LS: I lived here for a few years, from around '86 to '88, and I had no idea there was a tribe. I remember the golf course, I remember the steakhouse --
JJ: Yeah, well, people do. They -- Hillsborough is colonial.
LS: I know. John Lawson's name had to be added to that sign.
JJ: Yeah -- it's true. Because, if it wasn't for John Lawson writing those books we wouldn't have had that information. See? So, I have an original printing of John Lawson's journal. That's an original printing -- it cost three dollars. My wife paid thirty-five for it in Chicago. First of all, it's an original journal of John Lawson-- it's not a reproduction. It's got in there the date it was written -- look here. So, yeah. John Lawson was a white man. And, so are a lot of our Native Americans. John Ross-- one-fourth Indian, the rest white. He was chief of Cherokee. So, you know, you can't get around European influence in this country. They stepped off the boat, and -- [pause] but, recognizing us as indigenous inhabitant of this county, and of near here -- my father was from Alamance County -- my mother, and for some reason, they decided to head north -- so, you know, it's something. Of all the calendars that were created -- my philosophy is this. the Creator's got a calendar, of every individual on this Earth. And each has a date here, so no overcrowding. And, when that date comes, you have a purpose here, and once you complete that purpose, no matter what people's opinion is, once you complete that purpose, you can "call home." And, I know my date is on that calendar. And I know I'm not projected to do certain things. And, I did not finish college, I am not a politician, I did not do great things for other people to see. My job is to put this here for my people. And to do something. And it started with the museum -- being what other various people of color, in a Confederate museum, downtown, it's the museum. We have a Native American exhibit by John Blackhawk and it's still here today. And I've called into the museum sometimes people say, "Oh, the Indians are still here." And the museum curators say, "John Jeffries." I was born and raised here. And so, this is my purpose on that calendar: to create.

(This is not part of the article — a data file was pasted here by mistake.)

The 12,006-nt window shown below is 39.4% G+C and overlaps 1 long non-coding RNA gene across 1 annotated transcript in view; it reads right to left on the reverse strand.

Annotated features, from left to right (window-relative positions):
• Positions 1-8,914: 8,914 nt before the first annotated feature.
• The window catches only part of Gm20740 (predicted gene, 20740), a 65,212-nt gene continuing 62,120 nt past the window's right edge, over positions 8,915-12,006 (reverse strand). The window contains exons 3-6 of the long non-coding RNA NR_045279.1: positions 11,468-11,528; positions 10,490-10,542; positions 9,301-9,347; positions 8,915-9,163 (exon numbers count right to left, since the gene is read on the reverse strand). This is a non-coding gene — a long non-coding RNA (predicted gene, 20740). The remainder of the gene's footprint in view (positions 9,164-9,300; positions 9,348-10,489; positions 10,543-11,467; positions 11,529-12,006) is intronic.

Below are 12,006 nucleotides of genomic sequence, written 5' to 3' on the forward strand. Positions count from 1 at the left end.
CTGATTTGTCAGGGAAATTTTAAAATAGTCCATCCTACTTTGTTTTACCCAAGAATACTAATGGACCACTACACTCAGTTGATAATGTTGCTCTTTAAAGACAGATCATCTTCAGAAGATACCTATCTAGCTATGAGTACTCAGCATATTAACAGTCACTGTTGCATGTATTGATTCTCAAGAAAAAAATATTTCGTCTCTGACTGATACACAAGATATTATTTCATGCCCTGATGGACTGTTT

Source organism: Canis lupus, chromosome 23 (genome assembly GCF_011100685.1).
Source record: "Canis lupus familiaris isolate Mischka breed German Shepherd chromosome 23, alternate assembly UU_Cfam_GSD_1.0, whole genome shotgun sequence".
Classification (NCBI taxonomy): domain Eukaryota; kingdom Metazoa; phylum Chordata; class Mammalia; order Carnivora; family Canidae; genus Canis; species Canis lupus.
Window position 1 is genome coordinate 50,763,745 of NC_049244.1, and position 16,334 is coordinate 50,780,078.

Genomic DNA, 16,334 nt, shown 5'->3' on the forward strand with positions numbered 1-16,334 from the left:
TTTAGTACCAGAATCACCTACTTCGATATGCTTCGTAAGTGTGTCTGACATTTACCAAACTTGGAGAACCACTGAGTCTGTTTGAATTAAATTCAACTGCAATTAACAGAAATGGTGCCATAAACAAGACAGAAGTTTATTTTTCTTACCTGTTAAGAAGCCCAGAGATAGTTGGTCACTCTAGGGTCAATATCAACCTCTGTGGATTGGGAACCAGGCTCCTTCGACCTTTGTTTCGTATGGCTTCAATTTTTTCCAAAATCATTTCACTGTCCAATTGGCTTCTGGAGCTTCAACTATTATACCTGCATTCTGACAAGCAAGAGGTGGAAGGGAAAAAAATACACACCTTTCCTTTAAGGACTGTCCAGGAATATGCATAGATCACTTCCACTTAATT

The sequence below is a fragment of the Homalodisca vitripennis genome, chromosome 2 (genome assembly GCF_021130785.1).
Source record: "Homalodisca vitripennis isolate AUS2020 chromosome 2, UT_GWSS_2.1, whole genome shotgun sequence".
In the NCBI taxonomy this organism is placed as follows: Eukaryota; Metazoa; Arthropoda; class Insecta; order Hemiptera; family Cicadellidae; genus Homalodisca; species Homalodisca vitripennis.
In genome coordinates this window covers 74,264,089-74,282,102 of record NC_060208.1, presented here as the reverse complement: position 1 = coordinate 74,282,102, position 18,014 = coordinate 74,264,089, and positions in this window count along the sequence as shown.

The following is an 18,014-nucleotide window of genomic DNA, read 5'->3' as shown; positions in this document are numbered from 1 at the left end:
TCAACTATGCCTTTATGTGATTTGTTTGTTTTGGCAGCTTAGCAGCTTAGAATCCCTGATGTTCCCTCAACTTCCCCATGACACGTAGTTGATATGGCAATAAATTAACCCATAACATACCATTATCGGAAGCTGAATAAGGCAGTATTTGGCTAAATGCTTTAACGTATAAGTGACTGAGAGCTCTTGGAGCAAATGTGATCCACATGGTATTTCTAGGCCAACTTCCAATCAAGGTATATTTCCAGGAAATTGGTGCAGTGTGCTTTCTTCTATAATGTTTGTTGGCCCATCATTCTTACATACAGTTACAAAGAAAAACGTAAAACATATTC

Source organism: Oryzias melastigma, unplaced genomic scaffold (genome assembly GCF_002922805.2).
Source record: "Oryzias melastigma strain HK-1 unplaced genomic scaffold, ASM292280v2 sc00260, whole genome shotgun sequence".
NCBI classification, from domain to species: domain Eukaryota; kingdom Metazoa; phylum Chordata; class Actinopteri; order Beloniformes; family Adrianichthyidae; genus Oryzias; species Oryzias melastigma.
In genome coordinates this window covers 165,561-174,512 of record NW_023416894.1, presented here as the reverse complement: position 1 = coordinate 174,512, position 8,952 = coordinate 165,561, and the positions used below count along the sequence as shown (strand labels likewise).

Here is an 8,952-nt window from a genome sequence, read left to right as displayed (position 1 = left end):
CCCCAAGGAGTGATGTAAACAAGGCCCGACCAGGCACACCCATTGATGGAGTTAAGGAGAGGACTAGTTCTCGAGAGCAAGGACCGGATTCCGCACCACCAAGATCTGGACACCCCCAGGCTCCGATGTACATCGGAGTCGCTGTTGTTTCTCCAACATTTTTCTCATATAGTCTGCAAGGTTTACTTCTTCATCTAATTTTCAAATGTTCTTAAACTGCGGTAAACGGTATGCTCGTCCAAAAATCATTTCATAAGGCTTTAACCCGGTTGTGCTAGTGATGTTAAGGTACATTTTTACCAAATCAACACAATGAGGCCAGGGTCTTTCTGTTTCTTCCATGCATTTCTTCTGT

LS: Tell me more about the reconstruction of the village.
JJ: Well, I have an artist's conception of how the village will look down here. But, we don't know exactly -- the Native Americans on the east coast had virtually the same type houses. The Iroquois log house, we didn't have "log houses", so to speak, but what we called, we had squaw huts, for whole families. And, of course, the Iroquois nation was humongous -- and Tuscaroras, and every other tribe there. They had to have big house -- to house their meetings. We have a small village here. The Occaneechi people were very small. If we had five or six hundred up here, it was very -- down on the river, they said we had sixty, maybe fifty or sixty. There was no reason to have a sweat lodge there. And they had a general meeting area, so, what we hope to do in an area of about one-hundred feet in circumference around is to put maybe three huts in there. We'll have a cook pit, we'll have a place where they put -- we'll have a garden of some other. We'll have an interpretive village -- Bill and Susie are going to teach our people how to do this. You see? I'll be doing -- method, and also, historical background, the tribal chairman will be talking the language, and storytelling, and so this is what it's supposed to be: an interpretive village. At times -- it will not happen every day, so we'll do it when we can. In April the 12th and 13th, we'll be in Paddle Creek, Indian Mound, doing an interpretive thing down there.
LS: What are your feelings about the Daniel Boone drama?
JJ: The Daniel Boone drama? You mean what your daddy is talking about? Well, I don't ever recall Daniel Boone coming to Hillsborough -- I'm not sure. I don't see anything in the history books. But, as far as I'm concerned, he was a scoundrel. He was a murderer. An exploitator from what I've seen and read. But, that's my personal opinion. /The Road to Orange/ was a mighty nice outdoor drama. I gotta know why he was in this area, OK? Was Boone just a -- was he a label to put on this town, to say this town -- Boone everybody knew Boone? How about Eno Wheels? Do you know who Eno Wheels was? Eno Wheels was the man that John Lawson -- he was an Eno Indian, he was a scoundrel, he was a philanderer and he was a thief. But he led John Lawson from afar. He led them through the Eno, and the Occaneechi village. So I -- I'm not real impressed with Daniel Boone. The name. And I know your dad is going to kill me. [laughs] We've talked about the outdoor drama. And he said, "John, the outdoor drama in part is your work, and our beginning is -- has got to begin with the Native Americans." And I said, "Scene One, Act One, the village, where the Native Americans are getting ready to leave, in 1711, 12, 13. And after that period, between 1713 and 1715, you got a long span in there. What happened? And then, Hillsborough was established in 1756." So, see.
LS: Do you foresee any negative representations of the Occaneechi people in the drama?
JJ: About?
LS: Any stereotyped kind of negative representation?